According to a report by the Center for an Urban Future, raising the college graduation rate by just 10 percent in one decade would benefit NYC and NY State in the amount of almost $700 million. In two decades, it would be almost $1.5 billion.
Some would also say, the cost of not raising the college graduation rate—in terms of lost dreams and aspirations—is incalculable.
BMCC President Antonio Pérez is well aware of these equations. Speaking at BMCC’s recent Out-in-Two Award Ceremony held in the Hudson Room, he shared some history.
“There was criticism during Mayor Giuliani’s administration,” he said. “He was asking, ‘Why aren’t more students graduating in two years, from community colleges?’”
That criticism, President Pérez said, didn’t take into account the challenges students face, and in a letter to The New York Times, he vowed to increase the two-year graduation rates at BMCC, creating Out-In-Two, thanks to generous private donors and friends of the college.
“You provide the energy that I need, when I sit in front of somebody and request funding on your behalf,” he told this year’s Out-In-Two scholars. “We believe in you. We expect you to succeed.”
Signing a contract
Senior Academic Advisor Brandon Graham, and Student Academic Advisor Christopher Pierre co-coordinate the Out-In-Two program, and hosted the award ceremony honoring the new inductees.
“This was the largest applicant pool we’d ever seen,” said Graham, congratulating the awardees—“The Super Eight”—and thanking the administrators and staff who evaluated this year’s submissions.
Out-In-Two scholars must maintain at least a 3.0 average, he explained, “but this group has an average 3.8 GPA.”
The scholars sign a contract, he said, committing to graduate in two years, and they receive $1,500 a semester for three consecutive semesters. They are also provided with one-on-one advisement and priority registration, and are expected to volunteer as peer mentors and for causes off campus.
Making an impact
Acting Provost and Senior VP of Academic Affairs Robert Messina reminded the Out-In-Two awardees, “Each one of you has an impact on someone else. Think of the compounding of that scholarship, as it impacts others in your lives, and generations to come.”
Associate Dean of Academic Affairs Michael Gillespie told the group, “You are starting on a path, and going to wind up in awesome places. Wherever you end up, remember that the doors are always open to you, where you started—BMCC.”
Guest speaker Sebastian Suarez, a former Out-In-Two scholar who earned an associate degree in Liberal Arts at BMCC and is majoring in English literature at Hunter College, shared that he is a second generation immigrant from the Dominican Republic.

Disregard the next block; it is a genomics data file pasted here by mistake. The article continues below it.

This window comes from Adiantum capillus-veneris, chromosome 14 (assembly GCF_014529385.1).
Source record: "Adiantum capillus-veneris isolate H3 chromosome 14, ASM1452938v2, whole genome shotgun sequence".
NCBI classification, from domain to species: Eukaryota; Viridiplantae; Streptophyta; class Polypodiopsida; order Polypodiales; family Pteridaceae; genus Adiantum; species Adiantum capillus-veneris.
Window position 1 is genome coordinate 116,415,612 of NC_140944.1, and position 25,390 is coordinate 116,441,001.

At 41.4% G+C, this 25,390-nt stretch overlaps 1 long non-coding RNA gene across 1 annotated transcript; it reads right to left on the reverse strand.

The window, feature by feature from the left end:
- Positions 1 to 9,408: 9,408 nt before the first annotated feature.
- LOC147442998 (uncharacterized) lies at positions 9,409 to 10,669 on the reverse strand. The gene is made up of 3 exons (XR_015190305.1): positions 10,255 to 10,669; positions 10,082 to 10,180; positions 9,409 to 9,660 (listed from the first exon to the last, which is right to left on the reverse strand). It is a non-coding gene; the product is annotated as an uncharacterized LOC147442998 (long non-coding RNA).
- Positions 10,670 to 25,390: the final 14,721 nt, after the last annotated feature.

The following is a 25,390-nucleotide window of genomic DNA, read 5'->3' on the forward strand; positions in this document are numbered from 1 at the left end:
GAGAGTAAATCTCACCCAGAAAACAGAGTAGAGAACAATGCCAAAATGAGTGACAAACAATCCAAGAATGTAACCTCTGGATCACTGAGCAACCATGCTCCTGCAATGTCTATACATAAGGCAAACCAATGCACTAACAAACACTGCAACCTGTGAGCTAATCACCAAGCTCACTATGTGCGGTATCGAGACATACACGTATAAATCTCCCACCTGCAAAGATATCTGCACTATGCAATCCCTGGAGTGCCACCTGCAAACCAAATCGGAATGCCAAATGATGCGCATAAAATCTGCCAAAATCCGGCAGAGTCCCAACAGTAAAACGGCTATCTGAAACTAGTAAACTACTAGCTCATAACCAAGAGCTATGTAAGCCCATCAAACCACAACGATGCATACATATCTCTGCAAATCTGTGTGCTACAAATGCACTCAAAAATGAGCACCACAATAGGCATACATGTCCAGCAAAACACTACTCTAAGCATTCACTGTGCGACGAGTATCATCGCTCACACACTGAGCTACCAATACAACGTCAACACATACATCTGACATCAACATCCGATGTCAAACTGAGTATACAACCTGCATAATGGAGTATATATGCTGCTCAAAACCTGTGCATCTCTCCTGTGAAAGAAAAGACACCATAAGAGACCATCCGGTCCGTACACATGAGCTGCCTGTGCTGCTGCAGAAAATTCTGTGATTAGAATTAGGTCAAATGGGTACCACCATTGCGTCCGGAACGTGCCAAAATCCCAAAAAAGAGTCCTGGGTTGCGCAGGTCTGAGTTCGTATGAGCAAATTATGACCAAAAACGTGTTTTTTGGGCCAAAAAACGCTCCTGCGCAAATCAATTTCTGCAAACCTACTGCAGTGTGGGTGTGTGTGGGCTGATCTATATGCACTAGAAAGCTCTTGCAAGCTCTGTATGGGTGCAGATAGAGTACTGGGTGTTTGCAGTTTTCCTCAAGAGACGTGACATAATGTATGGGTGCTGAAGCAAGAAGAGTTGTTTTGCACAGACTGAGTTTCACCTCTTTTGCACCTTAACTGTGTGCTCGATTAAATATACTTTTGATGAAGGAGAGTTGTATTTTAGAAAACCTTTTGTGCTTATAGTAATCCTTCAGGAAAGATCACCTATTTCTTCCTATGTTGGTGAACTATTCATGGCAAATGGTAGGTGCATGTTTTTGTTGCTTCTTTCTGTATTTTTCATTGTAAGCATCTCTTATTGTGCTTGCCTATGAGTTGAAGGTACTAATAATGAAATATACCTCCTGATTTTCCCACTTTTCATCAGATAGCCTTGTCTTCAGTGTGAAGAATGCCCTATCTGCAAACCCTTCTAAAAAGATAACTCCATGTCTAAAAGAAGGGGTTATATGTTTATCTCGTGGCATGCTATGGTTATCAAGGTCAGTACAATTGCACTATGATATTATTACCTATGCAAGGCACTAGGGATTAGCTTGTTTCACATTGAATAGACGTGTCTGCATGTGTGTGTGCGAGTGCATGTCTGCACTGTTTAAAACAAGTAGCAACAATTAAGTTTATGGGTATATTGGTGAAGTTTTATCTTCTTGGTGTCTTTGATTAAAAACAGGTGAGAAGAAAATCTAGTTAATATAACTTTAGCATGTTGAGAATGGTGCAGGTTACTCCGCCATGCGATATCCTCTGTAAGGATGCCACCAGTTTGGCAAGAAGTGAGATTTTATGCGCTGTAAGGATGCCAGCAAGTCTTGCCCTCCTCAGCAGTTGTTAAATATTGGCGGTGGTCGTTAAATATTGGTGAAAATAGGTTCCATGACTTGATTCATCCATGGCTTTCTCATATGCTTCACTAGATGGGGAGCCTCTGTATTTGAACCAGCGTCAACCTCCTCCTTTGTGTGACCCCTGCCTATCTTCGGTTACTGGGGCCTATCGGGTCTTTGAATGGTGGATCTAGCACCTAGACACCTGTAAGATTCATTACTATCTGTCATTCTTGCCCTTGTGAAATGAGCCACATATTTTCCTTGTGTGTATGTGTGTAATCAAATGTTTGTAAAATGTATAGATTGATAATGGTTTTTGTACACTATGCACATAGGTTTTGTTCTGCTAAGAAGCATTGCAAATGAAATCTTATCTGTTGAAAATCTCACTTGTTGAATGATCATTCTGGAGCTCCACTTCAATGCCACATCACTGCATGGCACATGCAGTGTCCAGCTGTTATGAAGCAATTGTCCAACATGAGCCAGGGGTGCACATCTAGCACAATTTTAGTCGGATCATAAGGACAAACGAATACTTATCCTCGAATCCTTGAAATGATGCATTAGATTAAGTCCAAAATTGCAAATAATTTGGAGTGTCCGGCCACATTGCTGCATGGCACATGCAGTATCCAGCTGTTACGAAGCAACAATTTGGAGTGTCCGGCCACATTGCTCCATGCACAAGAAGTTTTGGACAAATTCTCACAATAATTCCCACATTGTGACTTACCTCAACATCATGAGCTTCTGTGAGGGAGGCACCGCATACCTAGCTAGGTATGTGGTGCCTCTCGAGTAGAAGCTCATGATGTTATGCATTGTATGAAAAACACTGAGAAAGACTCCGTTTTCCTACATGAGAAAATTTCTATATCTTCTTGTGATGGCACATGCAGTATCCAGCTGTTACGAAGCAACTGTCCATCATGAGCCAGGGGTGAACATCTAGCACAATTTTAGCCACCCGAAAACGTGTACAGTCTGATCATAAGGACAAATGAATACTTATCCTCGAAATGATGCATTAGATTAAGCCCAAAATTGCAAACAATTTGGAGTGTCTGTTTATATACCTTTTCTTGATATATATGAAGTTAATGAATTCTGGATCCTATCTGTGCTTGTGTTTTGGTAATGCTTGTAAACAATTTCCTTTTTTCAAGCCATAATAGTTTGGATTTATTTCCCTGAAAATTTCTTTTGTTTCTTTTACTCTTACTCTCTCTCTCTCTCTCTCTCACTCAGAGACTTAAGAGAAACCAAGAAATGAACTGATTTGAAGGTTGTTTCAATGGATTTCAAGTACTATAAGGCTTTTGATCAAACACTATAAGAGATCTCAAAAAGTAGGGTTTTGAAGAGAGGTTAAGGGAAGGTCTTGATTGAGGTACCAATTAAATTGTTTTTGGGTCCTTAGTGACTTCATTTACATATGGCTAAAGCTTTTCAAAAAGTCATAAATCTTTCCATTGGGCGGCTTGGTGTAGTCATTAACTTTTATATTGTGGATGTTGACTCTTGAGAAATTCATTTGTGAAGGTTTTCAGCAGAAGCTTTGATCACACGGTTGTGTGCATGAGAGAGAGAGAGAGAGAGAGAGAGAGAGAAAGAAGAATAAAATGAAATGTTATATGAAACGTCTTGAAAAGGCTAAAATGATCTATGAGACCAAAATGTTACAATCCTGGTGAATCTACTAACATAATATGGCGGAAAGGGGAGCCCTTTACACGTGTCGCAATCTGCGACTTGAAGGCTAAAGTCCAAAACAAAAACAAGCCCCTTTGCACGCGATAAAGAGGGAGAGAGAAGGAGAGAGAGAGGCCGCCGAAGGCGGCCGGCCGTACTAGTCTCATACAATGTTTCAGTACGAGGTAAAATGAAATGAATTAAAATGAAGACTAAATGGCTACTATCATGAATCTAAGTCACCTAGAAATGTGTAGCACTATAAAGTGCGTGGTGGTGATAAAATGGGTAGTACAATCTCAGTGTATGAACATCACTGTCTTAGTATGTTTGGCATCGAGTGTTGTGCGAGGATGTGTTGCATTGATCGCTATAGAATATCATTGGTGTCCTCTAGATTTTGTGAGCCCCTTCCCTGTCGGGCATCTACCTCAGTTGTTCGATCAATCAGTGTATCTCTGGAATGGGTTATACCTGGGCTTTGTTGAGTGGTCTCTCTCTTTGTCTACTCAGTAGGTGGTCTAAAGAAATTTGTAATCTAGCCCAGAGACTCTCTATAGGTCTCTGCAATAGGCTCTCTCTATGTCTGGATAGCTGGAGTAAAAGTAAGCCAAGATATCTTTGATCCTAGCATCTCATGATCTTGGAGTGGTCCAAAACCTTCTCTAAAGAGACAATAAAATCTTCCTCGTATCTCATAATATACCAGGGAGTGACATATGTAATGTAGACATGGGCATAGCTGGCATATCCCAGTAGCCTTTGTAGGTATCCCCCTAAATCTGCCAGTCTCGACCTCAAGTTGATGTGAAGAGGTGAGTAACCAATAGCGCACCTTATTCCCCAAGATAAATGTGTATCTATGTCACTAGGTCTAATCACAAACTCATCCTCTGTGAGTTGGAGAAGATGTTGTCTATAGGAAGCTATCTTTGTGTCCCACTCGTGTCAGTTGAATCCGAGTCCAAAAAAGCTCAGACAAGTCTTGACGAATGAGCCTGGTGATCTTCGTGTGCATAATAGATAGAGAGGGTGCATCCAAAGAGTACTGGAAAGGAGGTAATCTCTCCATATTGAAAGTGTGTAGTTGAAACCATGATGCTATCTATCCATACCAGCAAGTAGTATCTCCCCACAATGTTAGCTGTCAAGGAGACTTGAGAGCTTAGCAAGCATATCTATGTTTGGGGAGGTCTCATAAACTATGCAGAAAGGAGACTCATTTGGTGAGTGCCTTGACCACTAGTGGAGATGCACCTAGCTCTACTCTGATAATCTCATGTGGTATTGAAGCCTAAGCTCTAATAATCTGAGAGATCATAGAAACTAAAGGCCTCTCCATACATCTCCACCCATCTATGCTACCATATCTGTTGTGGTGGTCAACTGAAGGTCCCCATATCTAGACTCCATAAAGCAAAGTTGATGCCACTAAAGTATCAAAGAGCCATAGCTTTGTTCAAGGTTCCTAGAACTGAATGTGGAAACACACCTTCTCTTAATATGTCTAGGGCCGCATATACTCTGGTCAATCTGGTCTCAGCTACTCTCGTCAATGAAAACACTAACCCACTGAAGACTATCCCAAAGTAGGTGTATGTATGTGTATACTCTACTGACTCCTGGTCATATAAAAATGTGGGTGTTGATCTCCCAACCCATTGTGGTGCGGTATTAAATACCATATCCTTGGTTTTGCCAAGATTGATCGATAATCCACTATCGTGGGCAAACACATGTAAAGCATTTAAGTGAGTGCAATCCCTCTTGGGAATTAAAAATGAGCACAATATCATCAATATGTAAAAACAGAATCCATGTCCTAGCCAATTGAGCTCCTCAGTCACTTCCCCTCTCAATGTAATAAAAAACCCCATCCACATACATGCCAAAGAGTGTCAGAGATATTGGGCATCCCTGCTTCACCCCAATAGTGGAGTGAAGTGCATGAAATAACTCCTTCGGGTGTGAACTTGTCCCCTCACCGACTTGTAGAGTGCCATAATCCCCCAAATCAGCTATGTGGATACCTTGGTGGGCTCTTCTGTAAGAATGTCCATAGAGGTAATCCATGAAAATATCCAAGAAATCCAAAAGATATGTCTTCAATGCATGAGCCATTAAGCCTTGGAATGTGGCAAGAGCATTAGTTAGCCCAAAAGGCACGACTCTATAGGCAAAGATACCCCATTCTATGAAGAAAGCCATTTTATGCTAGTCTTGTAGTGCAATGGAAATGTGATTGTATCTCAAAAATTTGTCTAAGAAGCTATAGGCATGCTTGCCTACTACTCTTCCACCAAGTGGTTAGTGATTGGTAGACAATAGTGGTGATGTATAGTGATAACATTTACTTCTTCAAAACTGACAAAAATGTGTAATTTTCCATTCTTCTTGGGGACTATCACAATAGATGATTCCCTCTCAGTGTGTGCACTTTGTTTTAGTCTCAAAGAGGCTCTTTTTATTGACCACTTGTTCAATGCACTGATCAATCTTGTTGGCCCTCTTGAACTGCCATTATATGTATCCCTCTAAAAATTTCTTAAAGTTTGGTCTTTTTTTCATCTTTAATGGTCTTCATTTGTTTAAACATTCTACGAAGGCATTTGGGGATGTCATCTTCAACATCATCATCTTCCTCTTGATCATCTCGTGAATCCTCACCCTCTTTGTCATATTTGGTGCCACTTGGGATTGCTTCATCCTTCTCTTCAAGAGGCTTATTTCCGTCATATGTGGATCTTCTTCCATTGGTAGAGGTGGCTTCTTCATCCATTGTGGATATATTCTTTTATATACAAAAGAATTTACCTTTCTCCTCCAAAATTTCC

“Growing up in two places prevented me from completing high school,” said Suarez, who earned his GED and then attended evening and weekend classes at BMCC.
“Not all schools offer those schedules," he said. "Take advantage of the resources at BMCC.”
He also encouraged the inductees “to get involved in the campus community,” and mentioned his own experience donating time as an ambassador at BMCC events as well as for cancer walks and coat drives, at soup kitchens, and with Meals on Wheels, “which gave me a different perspective on the elderly in our city,” he said.
Getting to know the new scholars
Standing in a welcome line near the podium, President Pérez, VP Messina, Dean Gillespie and Dean of Academic Affairs Erwin Wong presented a plaque to each new out-in-Two scholar.
A luncheon followed in the Hudson Room, and the new Out-In-Two scholars mingled with their supporters.
“I was aware of women’s lack of access to health care in my community,” said science major Hajaru Hamza, who grew up in Ghana and wants to return to her home country someday as an obstetrician/gynecologist.
Serafin Gonzalez, a Computer Network Technology major, described himself as a “full-time employee of the City of New York, full-time father and full-time student,” while accounting major Lirwane Barry, from Guinea, West Africa,shared that “Three years ago I would never have thought I would be here. I was barely speaking English.”
Jonathan Blake grew up in Brooklyn and is “the second in my family to go to the college,” he said, adding that he wants to attend Baruch College or City Tech someday, and work in finance.
Video Arts & Technology (VAT) major Oshton Cox is another Brooklynite. “Six years ago, I was going nowhere,” he said. “Now I feel like I have a lot of opportunity.” Yunen Espinal, also a VAT major, is from the Dominican Republic. “I fell in love with New York City when I came here two years ago to learn English,” he said. “Eventually I want to be part of a TV channel’s creative team.”
Early childhood education major Sarah Tiapula-Stein grew up in Singapore and is fluent in Mandarin and ASL—American Sign Language. “I’m also participating in a research fellowship at Teacher’s College now, a Saturday enrichment program for children,” she said.
Patricia Zeballos thanked her accounting professor Joel Barker for encouraging her to apply for Out-In-Two. “I grew up in Switzerland and I’m half Caribbean,” she said, and is deciding now on which additional language, when added to her repertoire of English and French, would best serve her career.
African American studies scholar Andrew Smallwood, a professor in the Ethnic Studies department, was one of the evaluators of the Out-In-Two applications.
“I looked at the students’ ability to communicate their family situation, or pressures they may be experiencing, as they’re pursuing their education—that’s one factor,” he said, “but we also take into account their career goals, and how they plan to use this opportunity to make a larger contribution to their family, their field, the City, or society in general.”